A Small Bit Of Justice For Iraqis

Four former Blackwater security contractors were found guilty yesterday in the infamous 2007 Nisour Square massacre, during which they shot 14 Iraqi civilians to death and injured 17 others:

In an overwhelming victory for prosecutors, a jury found Nicholas Slatten guilty of first-degree murder. The three other three guards — Paul Slough, Evan Liberty and Dustin Heard — were found guilty of multiple counts of voluntary manslaughter, attempted manslaughter and gun charges. The four men had been charged with a combined 33 counts in the shootings and the jury was able to reach a verdict on all of them, with the exception of three charges against Heard. The prosecution agreed to drop those charges.

Max Boot approves, calling the verdict “a step forward in holding contractors accountable for their conduct on the battlefield, but only a small step”:

After all, it took seven years to conclude this case–not that it’s concluded now since the defendants are likely to appeal. That is hardly the definition of expeditious justice.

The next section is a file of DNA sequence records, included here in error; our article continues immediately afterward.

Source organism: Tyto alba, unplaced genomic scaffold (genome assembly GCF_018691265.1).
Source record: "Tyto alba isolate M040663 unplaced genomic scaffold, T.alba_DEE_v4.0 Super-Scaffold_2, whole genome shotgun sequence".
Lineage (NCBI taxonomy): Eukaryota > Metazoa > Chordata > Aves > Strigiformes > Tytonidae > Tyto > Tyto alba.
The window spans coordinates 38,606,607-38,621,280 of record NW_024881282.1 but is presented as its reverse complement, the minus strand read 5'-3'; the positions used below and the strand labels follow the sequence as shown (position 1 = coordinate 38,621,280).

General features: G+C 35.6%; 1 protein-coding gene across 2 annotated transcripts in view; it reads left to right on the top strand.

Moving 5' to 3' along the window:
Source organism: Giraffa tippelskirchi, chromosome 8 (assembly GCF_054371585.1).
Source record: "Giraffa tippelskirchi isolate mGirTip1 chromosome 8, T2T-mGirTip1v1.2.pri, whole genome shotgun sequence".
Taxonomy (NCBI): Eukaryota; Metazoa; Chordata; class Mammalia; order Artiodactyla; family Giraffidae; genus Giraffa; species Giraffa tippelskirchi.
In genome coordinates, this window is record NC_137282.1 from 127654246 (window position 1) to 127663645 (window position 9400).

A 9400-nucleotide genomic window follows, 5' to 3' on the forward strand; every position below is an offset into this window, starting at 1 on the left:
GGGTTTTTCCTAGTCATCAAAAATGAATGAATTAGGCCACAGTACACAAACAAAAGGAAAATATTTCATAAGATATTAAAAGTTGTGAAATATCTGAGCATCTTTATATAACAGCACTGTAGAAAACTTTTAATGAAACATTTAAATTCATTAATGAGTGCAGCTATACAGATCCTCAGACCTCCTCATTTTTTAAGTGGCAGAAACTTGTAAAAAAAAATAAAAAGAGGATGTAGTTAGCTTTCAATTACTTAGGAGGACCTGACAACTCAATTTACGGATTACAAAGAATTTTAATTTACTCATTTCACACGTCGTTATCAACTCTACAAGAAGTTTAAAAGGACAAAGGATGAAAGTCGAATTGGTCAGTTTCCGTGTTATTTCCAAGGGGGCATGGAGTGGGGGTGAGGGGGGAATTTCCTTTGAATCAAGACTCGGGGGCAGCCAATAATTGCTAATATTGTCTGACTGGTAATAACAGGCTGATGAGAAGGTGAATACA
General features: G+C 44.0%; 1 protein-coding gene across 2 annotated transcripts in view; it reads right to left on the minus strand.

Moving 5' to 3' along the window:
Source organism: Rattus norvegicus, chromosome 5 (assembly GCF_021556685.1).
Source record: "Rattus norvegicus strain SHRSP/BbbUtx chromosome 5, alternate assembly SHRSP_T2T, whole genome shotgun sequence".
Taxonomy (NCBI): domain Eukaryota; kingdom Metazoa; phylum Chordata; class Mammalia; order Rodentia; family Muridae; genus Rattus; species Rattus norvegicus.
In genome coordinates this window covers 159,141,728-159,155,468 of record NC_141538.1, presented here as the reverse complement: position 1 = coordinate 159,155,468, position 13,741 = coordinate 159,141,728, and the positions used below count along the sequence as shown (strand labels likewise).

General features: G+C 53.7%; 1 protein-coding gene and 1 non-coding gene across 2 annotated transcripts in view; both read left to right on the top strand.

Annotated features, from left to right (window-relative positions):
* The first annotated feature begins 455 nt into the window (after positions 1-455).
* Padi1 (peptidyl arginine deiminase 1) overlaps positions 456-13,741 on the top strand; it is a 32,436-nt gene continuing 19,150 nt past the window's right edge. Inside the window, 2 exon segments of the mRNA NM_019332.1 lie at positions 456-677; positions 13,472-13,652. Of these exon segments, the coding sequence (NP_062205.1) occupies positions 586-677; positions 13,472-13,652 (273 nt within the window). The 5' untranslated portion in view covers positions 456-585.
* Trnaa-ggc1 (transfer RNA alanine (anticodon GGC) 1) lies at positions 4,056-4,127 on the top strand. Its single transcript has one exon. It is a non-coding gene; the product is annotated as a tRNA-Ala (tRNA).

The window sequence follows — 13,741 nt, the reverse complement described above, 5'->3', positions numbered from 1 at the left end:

But it’s more than prosecutors have been able to accomplish in the past since only eight other individuals have been charged under statutes designed to hold contractors accountable for their battlefield conduct. There is an imperative to do better because as the U.S. military continues its unfortunate downsizing it will have to remain reliant in the future on contractors–but their actions can detract from mission objectives if they alienate locals in the process of delivering goods or dignitaries from Point A to Point B.

But in Jeremy Scahill’s opinion, it doesn’t deliver much justice, considering that Blackwater’s founder Erik Prince is unlikely to ever face consequences for his organization’s record of abuse:

Just as with the systematic torture at Abu Ghraib, it is only the low level foot-soldiers of Blackwater that are being held accountable. Prince and other top Blackwater executives continue to reap profits from the mercenary and private intelligence industries. Prince now has a new company, Frontier Services Group, which he founded with substantial investment from Chinese enterprises and which focuses on opportunities in Africa. Prince recently suggested that his forces at Blackwater could have confronted Ebola and ISIS. “If the administration cannot rally the political nerve or funding to send adequate active duty ground forces to answer the call, let the private sector finish the job,” he wrote.

Nicholas Slatten now faces a sentence of up to life in prison, while the other three are looking at decades behind bars. The families of their victims, however, prefer execution.